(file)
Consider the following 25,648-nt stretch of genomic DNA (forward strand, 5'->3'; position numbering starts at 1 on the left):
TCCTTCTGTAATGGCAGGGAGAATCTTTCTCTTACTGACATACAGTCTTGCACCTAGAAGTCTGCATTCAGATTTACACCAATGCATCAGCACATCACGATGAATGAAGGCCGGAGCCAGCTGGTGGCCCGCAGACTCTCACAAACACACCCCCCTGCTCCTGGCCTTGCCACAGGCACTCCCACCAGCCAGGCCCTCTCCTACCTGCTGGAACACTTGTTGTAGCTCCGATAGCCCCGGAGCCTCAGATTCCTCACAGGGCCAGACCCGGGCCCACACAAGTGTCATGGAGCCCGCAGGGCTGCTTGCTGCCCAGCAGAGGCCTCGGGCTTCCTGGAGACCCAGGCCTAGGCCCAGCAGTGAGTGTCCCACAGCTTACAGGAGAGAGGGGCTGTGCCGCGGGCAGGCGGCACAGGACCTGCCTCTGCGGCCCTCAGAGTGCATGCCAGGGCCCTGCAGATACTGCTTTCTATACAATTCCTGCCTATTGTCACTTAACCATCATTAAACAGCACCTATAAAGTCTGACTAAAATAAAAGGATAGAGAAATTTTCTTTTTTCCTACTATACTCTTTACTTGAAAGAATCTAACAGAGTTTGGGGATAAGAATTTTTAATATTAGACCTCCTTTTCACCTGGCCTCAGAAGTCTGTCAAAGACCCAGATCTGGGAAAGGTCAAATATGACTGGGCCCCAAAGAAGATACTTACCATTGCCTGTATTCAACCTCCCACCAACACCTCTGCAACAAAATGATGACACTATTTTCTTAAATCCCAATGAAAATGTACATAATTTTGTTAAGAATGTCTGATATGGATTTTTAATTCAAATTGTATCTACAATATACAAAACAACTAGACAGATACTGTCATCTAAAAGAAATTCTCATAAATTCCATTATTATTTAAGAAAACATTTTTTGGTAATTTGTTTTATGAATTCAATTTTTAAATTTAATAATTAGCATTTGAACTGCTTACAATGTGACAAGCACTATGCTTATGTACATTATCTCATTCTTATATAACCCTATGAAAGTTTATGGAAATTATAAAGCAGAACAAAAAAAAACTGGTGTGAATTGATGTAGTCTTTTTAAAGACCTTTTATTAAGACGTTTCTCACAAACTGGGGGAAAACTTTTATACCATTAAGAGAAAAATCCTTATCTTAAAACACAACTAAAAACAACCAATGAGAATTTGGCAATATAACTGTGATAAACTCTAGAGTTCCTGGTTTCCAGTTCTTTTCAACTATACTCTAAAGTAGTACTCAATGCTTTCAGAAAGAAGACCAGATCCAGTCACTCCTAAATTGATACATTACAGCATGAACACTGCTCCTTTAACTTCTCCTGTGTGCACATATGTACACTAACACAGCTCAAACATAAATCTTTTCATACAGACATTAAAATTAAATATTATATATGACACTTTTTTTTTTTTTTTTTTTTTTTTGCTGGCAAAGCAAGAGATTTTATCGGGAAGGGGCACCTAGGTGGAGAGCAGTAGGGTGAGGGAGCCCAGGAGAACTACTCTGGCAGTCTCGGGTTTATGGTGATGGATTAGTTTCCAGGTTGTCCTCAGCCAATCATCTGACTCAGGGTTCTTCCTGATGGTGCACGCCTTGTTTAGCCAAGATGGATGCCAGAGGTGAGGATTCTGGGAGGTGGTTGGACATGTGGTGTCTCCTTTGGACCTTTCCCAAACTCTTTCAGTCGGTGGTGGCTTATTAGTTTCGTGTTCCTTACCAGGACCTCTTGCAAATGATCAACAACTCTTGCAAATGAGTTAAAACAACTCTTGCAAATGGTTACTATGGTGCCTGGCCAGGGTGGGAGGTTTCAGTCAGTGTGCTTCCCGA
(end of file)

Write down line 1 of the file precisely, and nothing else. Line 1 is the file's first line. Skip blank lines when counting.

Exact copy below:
Consider the following 25,648-nt stretch of genomic DNA (forward strand, 5'->3'; position numbering starts at 1 on the left):